By Heather Brown

MINNEAPOLIS (WCCO) — On Tuesday, the parent company of Herberger’s announced it would be liquidating and closing all of its stores.

The Bon-Ton Stores, which operate 260 department stores in the U.S., are bankrupt and expected to go out of business within the next few months.

So, that has Roberta from Cottage Grove and Shari from Apple Valley wondering: What happens to credit accounts if a store closes?

“We have not received an update on the credit cards,” says Tim Ragones, a spokesman for The Bon-Ton Stores on Wednesday. “We expect it to roll out in the next few days.”

But customers can point to recent bankruptcies like Toys R Us to see what’s happened in the past.

According to Matt Schultz of creditcards.com, there’s a good chance the credit card issuer will eventually close the card.

Comenity Bank, the bank that issues the Bon-Ton Stores credit card, said in a statement Wednesday: “As the bank managing the credit card, we are committed to communicating openly and clearly to cardmembers during the process. Cardmembers with questions should feel free to reach out to Comenity directly for information.”

Even in the stores and cards that eventually closed, any customer with a debt on a store card is still on the hook for any debt incurred.

“The debt is still there and it will have to be paid,” said Dan Park, a certified financial counselor with Lutheran Social Services.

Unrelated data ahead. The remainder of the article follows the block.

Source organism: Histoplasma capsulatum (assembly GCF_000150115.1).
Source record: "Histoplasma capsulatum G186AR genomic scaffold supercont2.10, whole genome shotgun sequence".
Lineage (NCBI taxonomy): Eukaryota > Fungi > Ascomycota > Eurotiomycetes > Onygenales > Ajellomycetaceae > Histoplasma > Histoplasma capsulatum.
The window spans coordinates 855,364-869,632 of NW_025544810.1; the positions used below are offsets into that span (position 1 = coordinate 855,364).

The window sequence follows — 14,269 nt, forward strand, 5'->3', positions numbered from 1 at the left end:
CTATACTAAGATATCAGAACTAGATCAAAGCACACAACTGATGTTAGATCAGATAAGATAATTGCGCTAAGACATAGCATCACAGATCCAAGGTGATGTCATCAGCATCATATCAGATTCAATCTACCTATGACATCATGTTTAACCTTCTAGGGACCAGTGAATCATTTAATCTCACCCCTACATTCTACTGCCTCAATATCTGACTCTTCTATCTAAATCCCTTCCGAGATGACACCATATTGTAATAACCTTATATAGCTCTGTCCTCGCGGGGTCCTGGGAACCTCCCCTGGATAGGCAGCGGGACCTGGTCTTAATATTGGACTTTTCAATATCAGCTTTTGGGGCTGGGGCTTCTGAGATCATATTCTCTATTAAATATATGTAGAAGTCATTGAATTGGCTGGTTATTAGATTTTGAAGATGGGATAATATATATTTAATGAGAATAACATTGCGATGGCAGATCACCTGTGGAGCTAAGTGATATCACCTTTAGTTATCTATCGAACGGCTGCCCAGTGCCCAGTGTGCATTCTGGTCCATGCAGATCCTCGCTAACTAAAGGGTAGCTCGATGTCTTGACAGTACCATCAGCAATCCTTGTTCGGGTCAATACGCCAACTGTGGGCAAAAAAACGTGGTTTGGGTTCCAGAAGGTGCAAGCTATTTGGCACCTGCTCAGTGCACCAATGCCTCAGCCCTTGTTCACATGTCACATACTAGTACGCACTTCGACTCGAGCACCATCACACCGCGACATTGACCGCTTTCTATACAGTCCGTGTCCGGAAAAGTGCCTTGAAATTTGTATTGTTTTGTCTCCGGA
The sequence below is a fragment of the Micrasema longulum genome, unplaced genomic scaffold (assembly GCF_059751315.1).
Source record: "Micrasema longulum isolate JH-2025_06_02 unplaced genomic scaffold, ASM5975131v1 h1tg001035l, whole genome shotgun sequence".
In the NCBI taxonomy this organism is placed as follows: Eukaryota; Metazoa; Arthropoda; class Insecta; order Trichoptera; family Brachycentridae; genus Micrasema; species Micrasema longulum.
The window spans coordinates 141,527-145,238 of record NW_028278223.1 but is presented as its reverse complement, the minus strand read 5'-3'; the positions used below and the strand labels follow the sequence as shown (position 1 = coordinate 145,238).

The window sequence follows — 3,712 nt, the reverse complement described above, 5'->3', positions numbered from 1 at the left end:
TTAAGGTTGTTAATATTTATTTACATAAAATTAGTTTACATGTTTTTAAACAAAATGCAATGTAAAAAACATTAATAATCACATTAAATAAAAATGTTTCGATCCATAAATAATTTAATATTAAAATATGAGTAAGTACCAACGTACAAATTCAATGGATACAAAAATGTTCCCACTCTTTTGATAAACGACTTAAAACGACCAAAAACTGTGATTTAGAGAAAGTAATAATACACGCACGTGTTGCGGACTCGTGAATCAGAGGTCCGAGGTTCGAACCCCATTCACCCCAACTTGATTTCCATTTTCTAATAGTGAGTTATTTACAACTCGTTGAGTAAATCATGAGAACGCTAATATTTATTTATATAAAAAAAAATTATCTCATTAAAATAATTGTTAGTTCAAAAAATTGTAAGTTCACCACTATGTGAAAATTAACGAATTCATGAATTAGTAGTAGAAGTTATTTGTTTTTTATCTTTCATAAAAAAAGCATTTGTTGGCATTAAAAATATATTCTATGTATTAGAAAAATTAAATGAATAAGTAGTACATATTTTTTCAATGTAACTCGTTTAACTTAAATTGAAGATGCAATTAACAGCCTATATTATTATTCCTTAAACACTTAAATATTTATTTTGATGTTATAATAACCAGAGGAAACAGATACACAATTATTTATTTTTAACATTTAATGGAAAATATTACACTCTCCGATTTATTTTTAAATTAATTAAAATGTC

Park points out that closing a credit card can cause a credit score to take a temporary hit.

How much a score drops depends on a number of factors, including: how high a credit score already is, how much available credit is available and whether a person pays off the bills each month.

“If you have lots of accounts, you shouldn’t have much impact,” Park said.

One big factor in determining a credit score is the credit utilization rate – how much debt a person has compared to their available credit.

For example, if someone owes $3000 but has $10,000 in available credit, their rate is 30-percent. But if a card closes and a person loses some of their available credit, that rate can jump.

A higher credit utilization rate means a lower credit score.

“It’s kind of a knee-jerk reaction,” Park said. “It can bounce back, but it depends on making sure you keep up on the payment with all the credit cards you have.”

In some cases, closing a department store does not necessarily mean the closure of all that store’s credit accounts. That’s the reason why FICO, the company that measures credit scores, does not recommend proactively closing an account due to a store closure.

Heather Brown

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